NEW PROPOSED USDA ORGANIC REGULATIONS COULD DRIVE THOUSANDS OF SMALL ORGANIC FARMERS OUT OF BUSINESS – http://www.democracyinaction.org/dia/organizationsORG/oca/campaign.jsp?campaign_KEY=11101&t=
ALERT: USDA Says Foods Labeled as ‘Raw’ Can Be Pasteurized – http://www.democracyinaction.org/dia/organizationsORG/oca/campaign.jsp?campaign_KEY=11403&t=
As good as Naked Juice by Pepsi tastes and clears you out. It is not Organic but, is All Natural unfortunately there is a different. Pepsi is coming out with Organic Orange and Apple Juice though. The reason I know all this info b/c My Momma’s on the inside and gives me all the Organic dirt. Also she is in charge of the supplies for her region and I talked her into buy recycled paper and other Eco-friendly products. One company at a time!!!
For years I was a corporate slave (in advertising. I even worked on three of the companies on the list above). None of them could figure out for themselves how to get into the organic/green areas so they just bought those companies to take advantage of the profits and sales in the organic area. Their corporate concern was little to nothing. Ward is correct, they also lobby to weaken organic standards (what is considered organic milk is different now than it was 5 years ago). I try to buy local when I can vs. organic as well.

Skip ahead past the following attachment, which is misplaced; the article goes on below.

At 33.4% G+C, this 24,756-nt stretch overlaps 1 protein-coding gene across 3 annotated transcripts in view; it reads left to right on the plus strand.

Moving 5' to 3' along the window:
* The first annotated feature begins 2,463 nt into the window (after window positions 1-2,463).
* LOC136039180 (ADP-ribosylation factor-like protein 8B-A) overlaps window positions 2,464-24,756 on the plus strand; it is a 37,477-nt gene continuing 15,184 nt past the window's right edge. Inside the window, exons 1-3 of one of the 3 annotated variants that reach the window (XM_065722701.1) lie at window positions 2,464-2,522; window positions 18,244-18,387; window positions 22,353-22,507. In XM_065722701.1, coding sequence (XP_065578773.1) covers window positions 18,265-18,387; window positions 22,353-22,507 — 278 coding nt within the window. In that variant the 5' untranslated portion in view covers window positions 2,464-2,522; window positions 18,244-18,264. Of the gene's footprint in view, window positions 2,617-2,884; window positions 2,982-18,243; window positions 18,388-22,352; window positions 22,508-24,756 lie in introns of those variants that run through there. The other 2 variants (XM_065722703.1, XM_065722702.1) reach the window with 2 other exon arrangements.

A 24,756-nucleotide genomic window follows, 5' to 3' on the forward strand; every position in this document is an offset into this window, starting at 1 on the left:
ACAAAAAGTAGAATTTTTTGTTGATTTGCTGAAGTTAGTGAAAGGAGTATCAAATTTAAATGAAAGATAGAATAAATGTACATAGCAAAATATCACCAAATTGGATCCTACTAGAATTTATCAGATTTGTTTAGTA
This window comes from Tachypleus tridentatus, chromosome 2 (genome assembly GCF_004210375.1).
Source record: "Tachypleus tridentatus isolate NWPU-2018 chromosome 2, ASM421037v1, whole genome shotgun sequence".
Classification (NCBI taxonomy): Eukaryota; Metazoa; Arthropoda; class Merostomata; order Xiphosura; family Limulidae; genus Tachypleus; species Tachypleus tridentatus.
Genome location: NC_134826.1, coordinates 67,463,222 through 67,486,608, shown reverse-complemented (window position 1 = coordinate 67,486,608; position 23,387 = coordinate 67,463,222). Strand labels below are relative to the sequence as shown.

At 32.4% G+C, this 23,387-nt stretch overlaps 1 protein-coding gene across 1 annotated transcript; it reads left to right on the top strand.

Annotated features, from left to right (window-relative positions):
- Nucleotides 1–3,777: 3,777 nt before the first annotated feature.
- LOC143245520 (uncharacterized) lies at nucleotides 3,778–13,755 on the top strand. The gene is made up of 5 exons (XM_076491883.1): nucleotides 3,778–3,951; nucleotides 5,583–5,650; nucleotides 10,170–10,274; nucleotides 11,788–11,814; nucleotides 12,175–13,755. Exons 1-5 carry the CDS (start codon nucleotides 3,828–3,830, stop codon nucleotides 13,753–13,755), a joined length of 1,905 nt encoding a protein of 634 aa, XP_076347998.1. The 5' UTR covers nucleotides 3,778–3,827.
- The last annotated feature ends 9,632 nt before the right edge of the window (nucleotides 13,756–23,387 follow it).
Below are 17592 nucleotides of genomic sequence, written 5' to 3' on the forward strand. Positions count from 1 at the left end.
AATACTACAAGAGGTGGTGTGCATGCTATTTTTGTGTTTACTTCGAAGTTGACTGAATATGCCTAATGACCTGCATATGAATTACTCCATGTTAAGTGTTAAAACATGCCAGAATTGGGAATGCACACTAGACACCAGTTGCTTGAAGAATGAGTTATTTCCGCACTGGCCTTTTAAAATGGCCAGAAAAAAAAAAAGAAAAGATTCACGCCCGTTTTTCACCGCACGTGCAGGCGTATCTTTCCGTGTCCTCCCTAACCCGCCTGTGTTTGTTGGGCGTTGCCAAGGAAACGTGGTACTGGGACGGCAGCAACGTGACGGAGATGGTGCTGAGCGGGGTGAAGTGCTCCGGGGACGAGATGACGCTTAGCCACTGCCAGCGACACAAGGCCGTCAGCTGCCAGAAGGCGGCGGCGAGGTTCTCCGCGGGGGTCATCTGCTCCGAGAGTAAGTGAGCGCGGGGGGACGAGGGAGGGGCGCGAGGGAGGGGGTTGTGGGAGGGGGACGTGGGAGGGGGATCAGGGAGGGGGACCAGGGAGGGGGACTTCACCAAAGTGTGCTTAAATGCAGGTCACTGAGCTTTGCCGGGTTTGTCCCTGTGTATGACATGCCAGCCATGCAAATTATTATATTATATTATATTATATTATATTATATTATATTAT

The problem is that when these smaller companies have lots of money waved in their face, it’s hard to say no. Starting up and maintaining a small company is hard.
FYI, Coke just purchased Smart Water and Vitamin Water as well. A great brand to try that has not be purchased yet is Evolution (like Naked). Though they may only still be on the west coast.
I wondered why SmartWater and Vitamin water were being sold in vending machines.
Thanks for the post!
In my neck of the woods (DC), Honest Tea just announced that Coca-Cola now owns a 40% stake in the company. I have mixed feelings about this. On the positive side, a huge influx of cash and worldwide distribution channels beyond anything that a small business could ever dream of means that more people than ever will have access to Honest Tea, and thus, a healthier option than soda or other high fructose corn syrup beverages. My only concern is that the big CC might change the way that HT manufactures its product and in some way dilute the brand’s purity.
Daniel Keough says
so though these companies’ products do NOT contain GMOs, buying things like Odwalla juice allows your money to trickle UP and FIGHTS GMO Labeling.
that doesn’t taste very good.